Breeding Mice - The Basics

Help! My Mouse Is Pregnant!

Relax - here's a "First Aid" kit of information:

Getting Prepared for the Litter

The gestation period of mice is roughly 3 weeks. Unless she is having a very small litter, she will get pretty round around her belly during the late pregnancy. When her stomach starts to get bulky, be extra careful when handling her. Too rough handling, even by mistake, can hurt or kill the babies inside of her.

If your pregnant mouse is living with other mice at the moment, give her a tank of her own. If you have a spare cage with very small space between the bars (a couple of millimeters, in inches... 0,6"), it could be suitable. Babies can get through very small openings and you don't want to risk them falling off the cage. Levels in a cage are better taken off. This is a safety issue, everything can go perfectly well, but it's better no to take risks. The mother may drag her babies up on a shelf, or the babies can be dragged there while nursing keenly. It could happen that the babies get stuck between the shelf bar, or get chilled.

In this tank, give the female a nesting box and lots of shredded tissue paper or high quality dry hay for nesting material. High quality hay is green, smells good and has no mold is dusty. The female's tank may be a little boring for her, but several boxes, tubes and such can make the female change her nest around a bit too often, especially when she is having her first litter :-) She can be nervous herself, you know. When the babies start to move around by themselves, then it's time to put in all kinds of fun toys. Of course, you have to have a water bottle and food bowl for her.

If you have any idea when your mouse is going to give birth, clean up the tank a couple of days earlier. If she has already built a nest, do not disturb it, just clean up around it.

For diet, give her much richer diet than you normally feed her. Along with the normal basic diet, whether it is seed mix or lab blocks, give her daily a meal of high nutritional value. Good bases for this meal are porridge, cooked rice or potato mash. For protein, add dry dog food (kibble), cat food is also suitable. You can get a small packet of kitten diet - some of them have very small kibbles, which are easy for a mouse to eat. For calcium, mix in with the porridge or similar live culture natural yoghourt. This is good for her digestion as well, much better than plain milk. I don't know what kinds of milk products you have available, but the best option of all would be something my dictionary calls "processed sour milk". It looks like yogurt, but is a bit less liquid. Sour milk products are in general better for the belly than plain milk. For fresh food, mix in small bits and pieces of some fruit or vegetable. Peas are also a favorite treat for mice.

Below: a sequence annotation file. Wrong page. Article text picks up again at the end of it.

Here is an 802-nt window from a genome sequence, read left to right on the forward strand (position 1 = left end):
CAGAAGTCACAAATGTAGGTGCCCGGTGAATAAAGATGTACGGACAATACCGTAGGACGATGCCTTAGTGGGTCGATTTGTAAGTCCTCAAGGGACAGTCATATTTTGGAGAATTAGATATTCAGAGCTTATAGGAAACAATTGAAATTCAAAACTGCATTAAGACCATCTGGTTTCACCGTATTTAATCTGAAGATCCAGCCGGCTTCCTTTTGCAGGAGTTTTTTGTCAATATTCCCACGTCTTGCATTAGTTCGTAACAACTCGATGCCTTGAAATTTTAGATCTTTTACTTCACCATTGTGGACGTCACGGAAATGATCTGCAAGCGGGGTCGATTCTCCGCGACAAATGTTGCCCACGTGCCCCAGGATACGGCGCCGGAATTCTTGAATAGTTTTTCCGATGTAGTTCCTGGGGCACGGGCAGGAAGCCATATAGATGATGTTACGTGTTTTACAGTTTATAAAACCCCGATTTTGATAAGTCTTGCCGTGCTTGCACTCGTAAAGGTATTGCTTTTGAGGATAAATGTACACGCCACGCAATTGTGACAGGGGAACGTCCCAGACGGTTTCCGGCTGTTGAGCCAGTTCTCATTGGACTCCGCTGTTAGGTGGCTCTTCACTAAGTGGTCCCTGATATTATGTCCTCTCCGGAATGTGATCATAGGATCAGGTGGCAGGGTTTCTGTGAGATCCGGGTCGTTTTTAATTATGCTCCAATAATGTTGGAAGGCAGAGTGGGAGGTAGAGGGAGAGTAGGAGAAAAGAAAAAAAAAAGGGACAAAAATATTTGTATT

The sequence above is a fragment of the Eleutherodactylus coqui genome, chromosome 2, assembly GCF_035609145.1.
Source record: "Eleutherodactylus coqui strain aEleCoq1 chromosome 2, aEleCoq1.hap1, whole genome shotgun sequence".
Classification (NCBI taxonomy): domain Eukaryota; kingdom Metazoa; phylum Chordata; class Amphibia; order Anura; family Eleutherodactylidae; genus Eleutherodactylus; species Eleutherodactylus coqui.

Give this meal once a day. It can be in the late evening or early morning. Evening is better as mice are usually more active at night time. You know your mouse's waking cycle better, so adjust the feeding to suit it. Always remove what has been left over of the meal the next day (if you feed in the evening) or the same evening (if you feed in the morning). Otherwise it will go bad.